In this study, determination of PS exposure was measured to study the effect of Protein Kinase C inhibitor (Bisindolylmaleimide I). This aspect of PKC activity was explained in many studies (Versteeg et al., 2013; Wagner-Britz et al., 2013; Wood et al., 2013 amongst others) and it has important therapeutic implications since induction of mortality by terminal differentiation represents an alternative approach to cytodestruction of cancer cells by conventional antineoplastic agents, and is therefore important biologically. In this respect, Bisindolylmaleimide I is clearly seen in the structure of PKC  residue 574-turn motif, need to be phosphorylated towards a PKC-beta-specific inhibitor sitedirected mutagenesis of the compound for its full activation  and co-crystallized as an asymmetric pair which is mediated by 3-phosphoinositide-dependent protein kinase-1 .
However, while Bisindolylmaleimide I are currently evaluated in the treatment of the neoplastic cells, able to induce leukemic cells in other subtypes  In this work, it was attempted to find a biochemical explanation for the fact that DOX is active against HL60 cells, which are known for the presence of altered topoisomerase II. The presence of a formamidine group containing morpholine or hexamethyleneimine ring at the 3′ position enhances the uptake of anthracycline drugs by HL60 cells. This effect is especially pronounced in the case of DOX. Therefore, it can be concluded that addition of a morpholine ring in formamidinoanthracyclines significantly enhances the ability of this drug to penetrate cell membranes. The reduced uptake of DOX by HL60 cells may explain why this drug was approximately two times less cytotoxic against this cell line when compared with HL60 cells. The effect of DOX and its derivatives on supercoiled DNA cleavage by topoisomerase II in a cell-free system indicated that contrary to the effect of DOX do not stabilize the cleavable complex of topoisomerase II with DNA. Thus, it may be concluded that topoisomerase II is not the primary target of DOX and that high cytotoxic activity of these compounds toward HL60 cell line is due to a mechanism of action, which is not related to DNA topoisomerase II inhibition.
Other research into the effects of CD47 on HL60 which is comparable with the results discussed above includes work by Head et al. ; Gonelli et al. (2009); Roberts et al. (2013) and Oldenborg . Each of these researchers appears to have worked with a single concentration rather than the four concentrations of the experiments carried out for this research. However, despite this difference their findings appear to be largely in agreement with the results obtained here. While the PKC inhibitor peptide The PKC BIM1 complex interacts with the zinc finger of lambda/ iota PKC characterization of lambda-interacting protein (LIP) . Lambda-interacting protein is a selective activator of lambda/iota PKC. Phosphorylation of a PKC induces a conformation leading to import of a PKC into the nucleus  the entire 587-amino acid coding region of a new PKC isoform, PKC iota . The bound BIM1 inhibitor blocks the ATP-binding site and puts the kinase domain into an intermediate open conformation . The value of such calculations lies in understanding a variant was designed which showed improved binding characteristics of configurationally stable atropisomeric bisindolylmaleimides .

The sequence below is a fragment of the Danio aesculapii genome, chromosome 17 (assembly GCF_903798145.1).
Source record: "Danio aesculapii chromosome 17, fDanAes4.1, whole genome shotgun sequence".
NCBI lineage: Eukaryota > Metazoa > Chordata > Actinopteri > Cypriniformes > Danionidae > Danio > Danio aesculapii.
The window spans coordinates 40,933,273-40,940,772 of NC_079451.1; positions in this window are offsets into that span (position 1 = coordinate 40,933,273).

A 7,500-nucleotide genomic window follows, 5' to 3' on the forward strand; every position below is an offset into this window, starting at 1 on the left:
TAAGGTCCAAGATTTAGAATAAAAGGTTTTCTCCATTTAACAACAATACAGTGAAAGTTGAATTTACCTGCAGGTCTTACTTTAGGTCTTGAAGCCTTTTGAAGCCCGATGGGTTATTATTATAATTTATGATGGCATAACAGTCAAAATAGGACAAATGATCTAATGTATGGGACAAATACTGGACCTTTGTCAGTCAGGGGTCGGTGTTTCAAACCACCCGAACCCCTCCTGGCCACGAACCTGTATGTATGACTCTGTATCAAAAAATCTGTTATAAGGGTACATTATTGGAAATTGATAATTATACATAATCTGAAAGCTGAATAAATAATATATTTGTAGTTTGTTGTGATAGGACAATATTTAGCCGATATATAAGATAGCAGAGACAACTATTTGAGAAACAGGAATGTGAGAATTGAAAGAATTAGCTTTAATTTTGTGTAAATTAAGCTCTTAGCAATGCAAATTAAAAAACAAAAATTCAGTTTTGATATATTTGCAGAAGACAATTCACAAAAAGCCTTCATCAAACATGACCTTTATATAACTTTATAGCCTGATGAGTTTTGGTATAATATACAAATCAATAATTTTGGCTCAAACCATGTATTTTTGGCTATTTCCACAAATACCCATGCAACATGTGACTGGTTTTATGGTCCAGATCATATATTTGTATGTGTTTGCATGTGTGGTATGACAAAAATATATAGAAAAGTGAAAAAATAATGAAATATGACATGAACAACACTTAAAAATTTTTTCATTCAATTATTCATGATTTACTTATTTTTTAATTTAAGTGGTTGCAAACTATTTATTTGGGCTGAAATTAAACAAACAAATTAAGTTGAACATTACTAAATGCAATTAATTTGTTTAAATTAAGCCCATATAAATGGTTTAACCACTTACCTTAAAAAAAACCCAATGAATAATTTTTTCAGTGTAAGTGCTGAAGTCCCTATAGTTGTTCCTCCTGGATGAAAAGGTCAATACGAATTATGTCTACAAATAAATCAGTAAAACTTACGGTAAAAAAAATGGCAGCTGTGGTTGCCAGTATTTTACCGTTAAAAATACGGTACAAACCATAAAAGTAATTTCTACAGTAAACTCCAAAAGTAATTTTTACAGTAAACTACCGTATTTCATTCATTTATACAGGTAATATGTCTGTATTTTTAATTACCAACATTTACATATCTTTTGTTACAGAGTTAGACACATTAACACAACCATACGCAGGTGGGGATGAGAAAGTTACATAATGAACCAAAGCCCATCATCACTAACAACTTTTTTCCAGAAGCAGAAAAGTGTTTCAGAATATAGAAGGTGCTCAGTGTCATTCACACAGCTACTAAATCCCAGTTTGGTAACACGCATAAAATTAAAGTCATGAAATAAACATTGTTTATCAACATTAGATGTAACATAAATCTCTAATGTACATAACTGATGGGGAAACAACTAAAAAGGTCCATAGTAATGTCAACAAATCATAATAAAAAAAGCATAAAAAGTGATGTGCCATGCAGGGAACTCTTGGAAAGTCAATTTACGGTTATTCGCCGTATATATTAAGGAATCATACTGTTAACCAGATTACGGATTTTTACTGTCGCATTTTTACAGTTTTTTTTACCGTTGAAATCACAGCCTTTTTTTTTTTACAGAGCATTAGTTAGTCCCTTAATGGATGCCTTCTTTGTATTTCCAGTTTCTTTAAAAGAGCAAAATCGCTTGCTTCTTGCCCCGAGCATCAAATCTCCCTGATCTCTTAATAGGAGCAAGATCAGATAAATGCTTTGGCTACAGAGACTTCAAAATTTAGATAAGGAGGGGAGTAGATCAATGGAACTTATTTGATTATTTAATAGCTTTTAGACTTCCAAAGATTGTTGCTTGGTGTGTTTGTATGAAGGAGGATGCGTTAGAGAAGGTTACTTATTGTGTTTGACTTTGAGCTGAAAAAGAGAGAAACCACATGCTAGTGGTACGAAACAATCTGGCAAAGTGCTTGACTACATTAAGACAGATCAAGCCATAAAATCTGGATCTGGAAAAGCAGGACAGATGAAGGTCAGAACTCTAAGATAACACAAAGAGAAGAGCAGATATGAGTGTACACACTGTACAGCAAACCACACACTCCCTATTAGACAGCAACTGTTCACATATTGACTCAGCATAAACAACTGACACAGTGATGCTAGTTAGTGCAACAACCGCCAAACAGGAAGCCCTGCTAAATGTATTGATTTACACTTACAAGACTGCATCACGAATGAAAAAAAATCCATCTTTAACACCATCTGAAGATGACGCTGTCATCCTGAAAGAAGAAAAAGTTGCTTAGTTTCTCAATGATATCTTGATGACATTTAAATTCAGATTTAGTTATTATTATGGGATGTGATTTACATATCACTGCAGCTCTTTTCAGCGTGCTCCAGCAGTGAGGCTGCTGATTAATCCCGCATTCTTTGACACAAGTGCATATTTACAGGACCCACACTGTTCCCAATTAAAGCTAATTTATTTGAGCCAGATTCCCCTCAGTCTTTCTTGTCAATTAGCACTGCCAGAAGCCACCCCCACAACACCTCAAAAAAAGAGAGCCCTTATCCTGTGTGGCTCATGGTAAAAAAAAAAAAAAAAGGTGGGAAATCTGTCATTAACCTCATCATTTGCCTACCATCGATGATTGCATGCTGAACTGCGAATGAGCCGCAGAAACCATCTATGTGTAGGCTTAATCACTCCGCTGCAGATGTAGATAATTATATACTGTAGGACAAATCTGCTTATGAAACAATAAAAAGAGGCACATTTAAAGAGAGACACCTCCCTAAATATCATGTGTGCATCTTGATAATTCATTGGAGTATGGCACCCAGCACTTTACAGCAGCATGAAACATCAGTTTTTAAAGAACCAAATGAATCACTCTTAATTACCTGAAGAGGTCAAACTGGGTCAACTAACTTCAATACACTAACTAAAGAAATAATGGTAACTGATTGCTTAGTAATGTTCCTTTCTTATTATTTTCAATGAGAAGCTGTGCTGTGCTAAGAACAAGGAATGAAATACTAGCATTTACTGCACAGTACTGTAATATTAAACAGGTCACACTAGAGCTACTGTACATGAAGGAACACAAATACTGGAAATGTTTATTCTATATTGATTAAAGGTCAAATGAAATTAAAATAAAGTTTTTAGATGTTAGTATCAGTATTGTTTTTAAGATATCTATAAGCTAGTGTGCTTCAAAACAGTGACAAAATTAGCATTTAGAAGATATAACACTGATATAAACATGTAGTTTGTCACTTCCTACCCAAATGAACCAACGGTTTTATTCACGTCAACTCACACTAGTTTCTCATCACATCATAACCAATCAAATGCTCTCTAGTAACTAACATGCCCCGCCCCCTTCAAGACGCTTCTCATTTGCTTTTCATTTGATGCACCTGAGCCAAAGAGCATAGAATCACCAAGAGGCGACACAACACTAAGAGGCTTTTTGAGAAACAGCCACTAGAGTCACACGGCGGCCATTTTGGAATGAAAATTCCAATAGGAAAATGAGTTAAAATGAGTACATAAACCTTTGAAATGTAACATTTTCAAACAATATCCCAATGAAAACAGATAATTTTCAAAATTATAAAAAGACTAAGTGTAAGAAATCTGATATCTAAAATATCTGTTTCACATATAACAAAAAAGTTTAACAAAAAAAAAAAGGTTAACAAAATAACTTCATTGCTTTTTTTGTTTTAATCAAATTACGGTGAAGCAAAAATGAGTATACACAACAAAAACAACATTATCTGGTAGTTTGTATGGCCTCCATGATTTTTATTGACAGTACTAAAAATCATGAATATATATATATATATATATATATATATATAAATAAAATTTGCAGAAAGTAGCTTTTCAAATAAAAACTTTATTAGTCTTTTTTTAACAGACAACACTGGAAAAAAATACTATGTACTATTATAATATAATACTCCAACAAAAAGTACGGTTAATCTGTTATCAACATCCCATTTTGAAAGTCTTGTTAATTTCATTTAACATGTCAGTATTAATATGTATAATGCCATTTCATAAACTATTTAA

In other research, it showed negligible effects of Bisindolylmaleimide induction of leukemic maturation, this does exclude that the association of PKC inhibitor might represent an important therapeutic combination. In this respect, it is also noteworthy that the PKC inhibitor was able to significantly modulate the degree of apoptosis induced in vivo. The resistance of leukemic cells to currently used therapies occurs in part because leukemic cells safeguard their survival through mechanisms that allow them to escape death receptor-mediated apoptosis . Much attention has recently attracted the protein kinase inhibitor for its ability to overcome resistance to apoptosis in several tumors, including hematological malignancies .
While many studies have demonstrated that resistance in a variety of hematological malignancies is mainly due to constitutively level of CD47 and protein kinase C , it has demonstrated that also the selective activation of the PKC family member can markedly counteract the susceptibility to be cytotoxicity in the HL60 cell line. Current findings are in line with those recently described by , who demonstrated that PKC activation by phorbol esters confers resistance to apoptosis induction in the leukemic cell line. However, an important difference between the study of  and current data is that inhibitor which was used might have important future clinical applications. In fact,  have recently reviewed the potential use of PKC developed by important pharmaceutical companies, which specifically inhibit PKC and ameliorate pathological conditions in a rodent insulin resistance model.
Another experimenter who carried out a similar experiment with similar concentrations  also had results which were not hugely different, leading the researcher to comment that the results obtained seemed dependent on the type of cell being studies, but that the role of calpains in CD47-mediated cell death was heterogeneous , and that CD47 played a role in MDR development in HEL cells [43-52] .